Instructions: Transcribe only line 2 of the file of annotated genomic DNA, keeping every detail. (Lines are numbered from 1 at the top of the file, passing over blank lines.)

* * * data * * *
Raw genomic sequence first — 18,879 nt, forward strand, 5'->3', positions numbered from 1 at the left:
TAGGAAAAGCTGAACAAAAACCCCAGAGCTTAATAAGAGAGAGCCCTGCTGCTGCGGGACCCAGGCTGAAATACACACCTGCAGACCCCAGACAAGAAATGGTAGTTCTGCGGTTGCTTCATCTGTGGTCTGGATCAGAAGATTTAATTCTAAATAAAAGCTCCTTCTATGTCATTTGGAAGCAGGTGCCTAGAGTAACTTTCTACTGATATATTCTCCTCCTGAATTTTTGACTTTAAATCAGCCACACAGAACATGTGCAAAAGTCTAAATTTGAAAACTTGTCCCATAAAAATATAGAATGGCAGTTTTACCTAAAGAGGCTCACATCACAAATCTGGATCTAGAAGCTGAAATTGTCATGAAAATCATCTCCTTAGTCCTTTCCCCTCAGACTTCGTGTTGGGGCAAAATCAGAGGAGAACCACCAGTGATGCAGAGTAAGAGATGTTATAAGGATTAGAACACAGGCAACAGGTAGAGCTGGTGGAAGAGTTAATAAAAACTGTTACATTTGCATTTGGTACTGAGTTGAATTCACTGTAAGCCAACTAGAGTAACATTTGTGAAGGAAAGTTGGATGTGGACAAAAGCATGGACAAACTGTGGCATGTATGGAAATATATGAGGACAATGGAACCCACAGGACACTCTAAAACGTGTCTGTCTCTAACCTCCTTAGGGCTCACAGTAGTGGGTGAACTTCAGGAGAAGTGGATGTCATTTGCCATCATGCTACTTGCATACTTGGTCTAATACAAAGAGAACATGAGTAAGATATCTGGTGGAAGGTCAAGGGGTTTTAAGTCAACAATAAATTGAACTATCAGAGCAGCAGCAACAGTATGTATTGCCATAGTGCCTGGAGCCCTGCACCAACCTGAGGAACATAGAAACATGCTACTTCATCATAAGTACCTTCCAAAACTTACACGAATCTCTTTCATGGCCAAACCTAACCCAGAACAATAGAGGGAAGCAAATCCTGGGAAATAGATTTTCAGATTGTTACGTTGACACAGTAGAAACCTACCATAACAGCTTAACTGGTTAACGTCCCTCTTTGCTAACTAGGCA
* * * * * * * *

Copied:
TAGGAAAAGCTGAACAAAAACCCCAGAGCTTAATAAGAGAGAGCCCTGCTGCTGCGGGACCCAGGCTGAAATACACACCTGCAGACCCCAGACAAGAAATGGTAGTTCTGCGGTTGCTTCATCTGTGGTCTGGATCAGAAGATTTAATTCTAAATAAAAGCTCCTTCTATGTCATTTGGAAGCAGGTGCCTAGAGTAACTTTCTACTGATATATTCTCCTCCTGAATTTTTGACTTTAAATCAGCCACACAGAACATGTGCAAAAGTCTAAATTTGAAAACTTGTCCCATAAAAATATAGAATGGCAGTTTTACCTAAAGAGGCTCACATCACAAATCTGGATCTAGAAGCTGAAATTGTCATGAAAATCATCTCCTTAGTCCTTTCCCCTCAGACTTCGTGTTGGGGCAAAATCAGAGGAGAACCACCAGTGATGCAGAGTAAGAGATGTTATAAGGATTAGAACACAGGCAACAGGTAGAGCTGGTGGAAGAGTTAATAAAAACTGTTACATTTGCATTTGGTACTGAGTTGAATTCACTGTAAGCCAACTAGAGTAACATTTGTGAAGGAAAGTTGGATGTGGACAAAAGCATGGACAAACTGTGGCATGTATGGAAATATATGAGGACAATGGAACCCACAGGACACTCTAAAACGTGTCTGTCTCTAACCTCCTTAGGGCTCACAGTAGTGGGTGAACTTCAGGAGAAGTGGATGTCATTTGCCATCATGCTACTTGCATACTTGGTCTAATACAAAGAGAACATGAGTAAGATATCTGGTGGAAGGTCAAGGGGTTTTAAGTCAACAATAAATTGAACTATCAGAGCAGCAGCAACAGTATGTATTGCCATAGTGCCTGGAGCCCTGCACCAACCTGAGGAACATAGAAACATGCTACTTCATCATAAGTACCTTCCAAAACTTACACGAATCTCTTTCATGGCCAAACCTAACCCAGAACAATAGAGGGAAGCAAATCCTGGGAAATAGATTTTCAGATTGTTACGTTGACACAGTAGAAACCTACCATAACAGCTTAACTGGTTAACGTCCCTCTTTGCTAACTAGGCA